There have been a few instances in my recent life that when I tell people I love teaching yoga, they give me this skeptical look.
That look that says “but yoga is everywhere (aka too many yoga teachers)”.
Or “there are so many yoga teachers” looks.
Also, that awkward silence of “good luck with that.”
Maybe you relate?
Perhaps I’m here to write this blog to make myself feel better and ‘namastely’ roll my eyes at those remarks.
But I also want to give some concrete statistics that may debunk the myth that there are too many yoga teachers out there. I have successfully built a business around my passion for yoga & mindful practices.
And I am continually inspired by my colleagues as well.
With an estimate of 250,000 – 650,000 certified yoga teachers currently in the US**, I can understand where that line of thought is coming from.
That range varies since some certified yoga instructors choose to not teach and simply take the training to deepen their practice.
It may be true that many yoga studios are filling up their spaces with yoga teacher training but that doesn’t mean there’s no more space for more yoga teachers, leaders, healers, and guides.
As a Public Health professional, I like to dig into the facts and statistics to let the data paint a better picture of things I want to make a case about.
Below are 5 statics and their references that may debunk the statement that there are too many yoga teachers:
1. Similar to yoga teacher training, cosmetology training is all everywhere.
There are roughly 1,147,000 hairdressers/barbers, hairstylists, and cosmetologists in the US as of 2015. The Salon and Spa industry is much more established than the yoga industry in that they have state licensing but you get the picture. There is room for all types of hairdressers and aspiring hairdressers. We can use that same philosophy that there is space for all types of yoga teachers and aspiring yoga teachers. (1)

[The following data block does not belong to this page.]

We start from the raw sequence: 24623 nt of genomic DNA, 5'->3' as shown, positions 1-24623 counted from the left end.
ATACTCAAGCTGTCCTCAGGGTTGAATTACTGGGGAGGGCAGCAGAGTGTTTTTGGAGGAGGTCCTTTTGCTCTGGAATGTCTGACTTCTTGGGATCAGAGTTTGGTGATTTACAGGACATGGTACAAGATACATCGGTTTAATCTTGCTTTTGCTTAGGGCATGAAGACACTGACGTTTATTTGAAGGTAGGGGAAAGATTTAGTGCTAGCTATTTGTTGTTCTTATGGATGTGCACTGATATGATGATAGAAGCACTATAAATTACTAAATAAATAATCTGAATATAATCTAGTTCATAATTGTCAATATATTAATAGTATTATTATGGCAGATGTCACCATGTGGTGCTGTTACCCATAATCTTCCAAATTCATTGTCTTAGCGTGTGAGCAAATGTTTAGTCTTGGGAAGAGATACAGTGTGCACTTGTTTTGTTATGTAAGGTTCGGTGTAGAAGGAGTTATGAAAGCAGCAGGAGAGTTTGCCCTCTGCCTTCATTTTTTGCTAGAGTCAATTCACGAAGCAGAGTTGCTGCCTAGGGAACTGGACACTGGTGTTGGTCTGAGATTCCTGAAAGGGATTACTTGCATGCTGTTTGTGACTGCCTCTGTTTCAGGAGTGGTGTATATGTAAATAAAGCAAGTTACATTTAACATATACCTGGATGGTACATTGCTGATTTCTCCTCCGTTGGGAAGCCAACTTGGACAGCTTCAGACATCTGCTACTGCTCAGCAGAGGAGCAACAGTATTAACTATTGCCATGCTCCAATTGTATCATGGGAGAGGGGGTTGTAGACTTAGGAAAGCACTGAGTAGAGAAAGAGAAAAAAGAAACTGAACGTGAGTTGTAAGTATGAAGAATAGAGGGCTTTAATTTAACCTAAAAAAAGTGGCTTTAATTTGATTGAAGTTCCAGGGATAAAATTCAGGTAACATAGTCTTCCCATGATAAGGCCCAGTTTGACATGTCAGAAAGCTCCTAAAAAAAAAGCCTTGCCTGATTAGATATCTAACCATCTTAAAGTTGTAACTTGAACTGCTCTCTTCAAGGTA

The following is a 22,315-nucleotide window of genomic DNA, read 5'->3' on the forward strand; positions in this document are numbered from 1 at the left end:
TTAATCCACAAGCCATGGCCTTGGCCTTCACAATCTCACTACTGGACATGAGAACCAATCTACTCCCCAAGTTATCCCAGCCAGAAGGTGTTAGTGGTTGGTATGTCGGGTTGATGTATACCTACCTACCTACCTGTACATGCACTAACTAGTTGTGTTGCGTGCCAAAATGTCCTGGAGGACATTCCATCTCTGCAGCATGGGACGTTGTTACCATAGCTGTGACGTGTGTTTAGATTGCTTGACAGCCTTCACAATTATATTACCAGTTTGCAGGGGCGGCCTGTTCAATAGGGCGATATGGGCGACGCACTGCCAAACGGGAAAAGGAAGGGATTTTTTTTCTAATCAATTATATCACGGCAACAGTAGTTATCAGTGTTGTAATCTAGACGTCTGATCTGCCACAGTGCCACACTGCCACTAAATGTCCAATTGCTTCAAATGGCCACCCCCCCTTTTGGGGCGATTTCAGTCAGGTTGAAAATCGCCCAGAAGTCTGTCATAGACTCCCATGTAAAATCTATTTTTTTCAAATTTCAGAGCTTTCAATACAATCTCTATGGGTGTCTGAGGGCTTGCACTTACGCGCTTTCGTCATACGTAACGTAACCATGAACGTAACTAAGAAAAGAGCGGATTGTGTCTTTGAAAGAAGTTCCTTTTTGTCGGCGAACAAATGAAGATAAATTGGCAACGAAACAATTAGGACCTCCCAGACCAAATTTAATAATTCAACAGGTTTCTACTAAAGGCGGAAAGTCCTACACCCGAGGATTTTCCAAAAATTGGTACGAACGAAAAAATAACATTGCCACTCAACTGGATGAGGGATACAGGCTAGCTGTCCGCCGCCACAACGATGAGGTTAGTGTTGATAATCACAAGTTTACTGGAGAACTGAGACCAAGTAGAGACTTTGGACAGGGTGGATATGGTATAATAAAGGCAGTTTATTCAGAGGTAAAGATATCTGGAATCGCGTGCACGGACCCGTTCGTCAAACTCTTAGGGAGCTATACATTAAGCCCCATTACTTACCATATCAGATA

2. In 2016, there were roughly 37,000 law graduates.
That’s a lot of stressed-out future lawyers that will need yoga instructors to decompress, distress, and move their minds. Just sayin’ 😉 (2)
3. I graduated with a Public Health degree from Columbia University in 2015, we had 600 graduates.
Multiply that by the top 44 Public Health programs in the US (there’s actually way more and tons of online programs but we’ll narrow it down), that’s about 26,400 graduates in 2015 alone.
No one ever said to me “there are too many public health professionals out there” while I was in grad school. (3,4)
4. The CDC has estimated that only 21% of Americans meet the physical activity guidelines. That’s about 80% of inactive Americans as of 2012 (the data is a little outdated but roughly speaking).
As practicing yogis we know that it is much more than just the physical aspect, but as a new practitioner, that’s usually how most of us entered the yoga scene. 80% of Americans may need a yoga teacher and a leader to bring more body and mind awareness. (5)
5. Based on an estimated population of survey data and 245 million adults living in the US as of 2016, there are 208 million non-yoga practitioners in the US. (6)
Enough said with that point.
With so much innovation, technology, and great ideas out there yoga instructors’ careers don’t necessarily have to be based out of a yoga studio.
Right now in 2020, COVID-19 is definitely showing the yoga community how adaptable and versatile we can be.
Are you just starting out your yoga business and need some guidance?
Find Clarity for Your Purposeful Business with this envisioning meditation for your ideal private yoga client
Notes & References:
**This number is based on an educational estimate using resource #6 plus looking at the Yoga Alliance Directory.